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Thursday, May 7, 2015, 12:49

Li once again lashes out at red tape

By Xinhua

BEIJING - Chinese Premier Li Keqiang harshly criticized the country's culture of excessive regulation and red tape on Wednesday, wondering how officials could possibly demand a citizen prove "your mother is your mother" when assessing an application for government permit.

"How ridiculous! The citizen only intended to travel abroad and take a vacation," Li was quoted as saying Wednesday at a State Council executive meeting in a report published on the Cabinet's website. "I wonder whether these government departments are there to care for the public or intentionally obstruct them."

To underline his point, Li related another incident in which a model worker from the southernmost province of Hainan had been made to acquire eight stamps from the government before he could attend a high-level event in Beijing. The citizen's ordeal had ended only after a senior official from the provincial government had stepped in.

"Why is it so hard for the public to obtain certificates from the government? Why do government departments set so many barriers for ordinary citizens?" Li demanded.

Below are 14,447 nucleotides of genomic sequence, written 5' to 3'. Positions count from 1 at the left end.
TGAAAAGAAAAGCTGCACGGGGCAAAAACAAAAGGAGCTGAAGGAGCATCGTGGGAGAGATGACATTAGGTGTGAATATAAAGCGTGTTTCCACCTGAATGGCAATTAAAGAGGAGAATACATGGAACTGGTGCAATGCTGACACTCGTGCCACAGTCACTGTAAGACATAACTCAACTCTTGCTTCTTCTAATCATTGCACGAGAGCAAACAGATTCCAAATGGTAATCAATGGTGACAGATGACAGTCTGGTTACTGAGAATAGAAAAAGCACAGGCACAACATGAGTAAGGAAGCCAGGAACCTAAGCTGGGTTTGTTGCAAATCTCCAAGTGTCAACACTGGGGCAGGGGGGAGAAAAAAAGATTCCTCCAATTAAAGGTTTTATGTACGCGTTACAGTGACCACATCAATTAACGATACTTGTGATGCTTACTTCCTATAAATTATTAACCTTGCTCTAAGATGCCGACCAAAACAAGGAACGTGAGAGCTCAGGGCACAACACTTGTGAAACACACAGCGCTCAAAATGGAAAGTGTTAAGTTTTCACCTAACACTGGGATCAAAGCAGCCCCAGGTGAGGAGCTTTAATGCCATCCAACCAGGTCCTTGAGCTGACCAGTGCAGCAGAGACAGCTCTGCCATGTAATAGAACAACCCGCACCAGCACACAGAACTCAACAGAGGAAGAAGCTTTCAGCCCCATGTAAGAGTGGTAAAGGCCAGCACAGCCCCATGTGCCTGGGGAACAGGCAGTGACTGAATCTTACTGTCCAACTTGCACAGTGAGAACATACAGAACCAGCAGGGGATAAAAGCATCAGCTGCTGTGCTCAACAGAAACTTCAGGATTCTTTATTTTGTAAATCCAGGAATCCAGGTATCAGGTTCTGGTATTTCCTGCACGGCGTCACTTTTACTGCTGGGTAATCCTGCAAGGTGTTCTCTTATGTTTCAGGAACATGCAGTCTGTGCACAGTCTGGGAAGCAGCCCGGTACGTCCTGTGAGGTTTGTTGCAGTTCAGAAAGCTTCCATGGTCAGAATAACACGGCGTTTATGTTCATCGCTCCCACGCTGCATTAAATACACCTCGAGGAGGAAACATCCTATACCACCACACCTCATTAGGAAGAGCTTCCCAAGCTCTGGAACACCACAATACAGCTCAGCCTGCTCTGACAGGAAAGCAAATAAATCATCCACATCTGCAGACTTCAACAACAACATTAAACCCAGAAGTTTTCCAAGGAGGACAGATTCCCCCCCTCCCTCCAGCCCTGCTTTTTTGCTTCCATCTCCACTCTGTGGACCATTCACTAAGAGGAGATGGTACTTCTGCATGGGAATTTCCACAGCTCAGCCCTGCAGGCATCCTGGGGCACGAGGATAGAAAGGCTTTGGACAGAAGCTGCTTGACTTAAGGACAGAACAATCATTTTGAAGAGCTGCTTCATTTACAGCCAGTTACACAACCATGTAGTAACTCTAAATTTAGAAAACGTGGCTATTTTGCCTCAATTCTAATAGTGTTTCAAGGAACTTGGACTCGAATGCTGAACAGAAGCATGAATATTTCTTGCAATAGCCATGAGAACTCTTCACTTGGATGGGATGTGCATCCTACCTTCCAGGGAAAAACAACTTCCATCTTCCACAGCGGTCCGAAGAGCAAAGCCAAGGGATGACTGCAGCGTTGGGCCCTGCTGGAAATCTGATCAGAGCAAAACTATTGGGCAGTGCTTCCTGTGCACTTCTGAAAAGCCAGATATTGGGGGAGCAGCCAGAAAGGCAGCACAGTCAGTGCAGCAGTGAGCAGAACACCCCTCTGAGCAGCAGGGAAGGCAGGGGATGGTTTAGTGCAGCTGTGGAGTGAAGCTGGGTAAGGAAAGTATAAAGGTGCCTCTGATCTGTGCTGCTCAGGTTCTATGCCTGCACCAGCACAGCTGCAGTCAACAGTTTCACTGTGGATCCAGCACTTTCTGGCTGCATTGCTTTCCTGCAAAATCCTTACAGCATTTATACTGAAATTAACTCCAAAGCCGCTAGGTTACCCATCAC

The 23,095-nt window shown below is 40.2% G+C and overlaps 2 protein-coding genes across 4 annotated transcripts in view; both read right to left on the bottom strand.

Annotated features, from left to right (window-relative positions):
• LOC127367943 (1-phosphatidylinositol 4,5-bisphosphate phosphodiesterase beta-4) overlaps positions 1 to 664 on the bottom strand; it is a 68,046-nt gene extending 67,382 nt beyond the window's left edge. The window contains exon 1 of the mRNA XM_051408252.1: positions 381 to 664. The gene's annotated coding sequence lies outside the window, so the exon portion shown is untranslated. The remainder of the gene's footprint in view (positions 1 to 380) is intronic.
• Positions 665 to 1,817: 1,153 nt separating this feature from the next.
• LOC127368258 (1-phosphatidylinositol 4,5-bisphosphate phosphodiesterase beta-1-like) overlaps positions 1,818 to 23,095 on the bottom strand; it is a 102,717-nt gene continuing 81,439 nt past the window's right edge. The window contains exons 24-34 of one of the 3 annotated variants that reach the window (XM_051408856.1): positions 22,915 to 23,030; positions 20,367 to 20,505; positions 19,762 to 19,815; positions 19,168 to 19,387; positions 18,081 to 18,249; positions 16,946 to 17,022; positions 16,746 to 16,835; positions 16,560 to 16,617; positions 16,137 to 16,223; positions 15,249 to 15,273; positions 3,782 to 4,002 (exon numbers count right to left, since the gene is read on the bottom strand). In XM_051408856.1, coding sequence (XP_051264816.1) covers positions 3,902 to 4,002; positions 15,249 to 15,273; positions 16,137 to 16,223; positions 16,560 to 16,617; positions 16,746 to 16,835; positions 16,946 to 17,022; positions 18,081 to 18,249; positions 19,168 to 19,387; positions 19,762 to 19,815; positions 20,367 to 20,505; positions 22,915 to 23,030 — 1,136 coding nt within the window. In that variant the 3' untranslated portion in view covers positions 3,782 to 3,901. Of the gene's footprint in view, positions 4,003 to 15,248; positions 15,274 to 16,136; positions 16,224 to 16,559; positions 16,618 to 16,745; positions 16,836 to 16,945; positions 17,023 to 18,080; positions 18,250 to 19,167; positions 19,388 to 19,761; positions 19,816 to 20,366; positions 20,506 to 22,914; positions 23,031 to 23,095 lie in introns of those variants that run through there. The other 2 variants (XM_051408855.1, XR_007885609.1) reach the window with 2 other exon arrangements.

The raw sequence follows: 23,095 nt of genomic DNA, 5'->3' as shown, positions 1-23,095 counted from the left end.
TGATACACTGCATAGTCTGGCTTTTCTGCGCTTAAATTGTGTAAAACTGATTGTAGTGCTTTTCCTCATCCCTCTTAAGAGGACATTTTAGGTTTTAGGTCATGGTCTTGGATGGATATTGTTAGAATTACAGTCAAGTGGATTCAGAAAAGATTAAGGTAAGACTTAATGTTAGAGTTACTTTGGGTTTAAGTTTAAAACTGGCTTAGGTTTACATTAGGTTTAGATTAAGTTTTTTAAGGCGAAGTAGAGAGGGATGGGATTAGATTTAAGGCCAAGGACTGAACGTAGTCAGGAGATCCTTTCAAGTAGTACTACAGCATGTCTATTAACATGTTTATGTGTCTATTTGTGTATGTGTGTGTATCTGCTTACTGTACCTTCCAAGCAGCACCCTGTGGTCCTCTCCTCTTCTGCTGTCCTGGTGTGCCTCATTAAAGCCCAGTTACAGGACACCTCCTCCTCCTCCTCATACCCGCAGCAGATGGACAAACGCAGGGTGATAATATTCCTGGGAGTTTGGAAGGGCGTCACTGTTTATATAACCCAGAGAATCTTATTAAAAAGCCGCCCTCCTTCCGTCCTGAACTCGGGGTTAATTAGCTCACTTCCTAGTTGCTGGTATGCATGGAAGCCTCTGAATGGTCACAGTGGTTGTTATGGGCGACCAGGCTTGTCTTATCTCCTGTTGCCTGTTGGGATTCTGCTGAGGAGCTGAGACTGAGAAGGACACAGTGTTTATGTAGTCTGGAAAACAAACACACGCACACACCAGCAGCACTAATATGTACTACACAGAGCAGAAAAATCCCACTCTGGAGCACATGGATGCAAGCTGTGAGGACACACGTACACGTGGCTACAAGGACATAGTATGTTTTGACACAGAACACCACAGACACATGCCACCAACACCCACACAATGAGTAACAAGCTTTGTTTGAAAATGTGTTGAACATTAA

He said after two years of simplifying administrative procedures and decentralizing power, there still existed a wide gap between reality and people's expectations from public services.

This is not the first time that Li expressed his impatience with the country's bureaucracy. Li lambasted officials in April for favoring time-consuming, redundant procedures in implementing central policies. He also criticized state-owned banks for not cooperating with efforts to boost economic growth during an inspection trip to Jilin province in the northeast.

Li recalled at the meeting how a Taiwanese entrepreneur had once lamented that the government did not do enough to protect intellectual property.

"After we have developed a new product, someone will instantly copy us. But it is still useless when we turn to the government or move court," Li was quoted as quoting the Taiwan businessman as saying.

Li vowed the government would make public services more accessible to the public.

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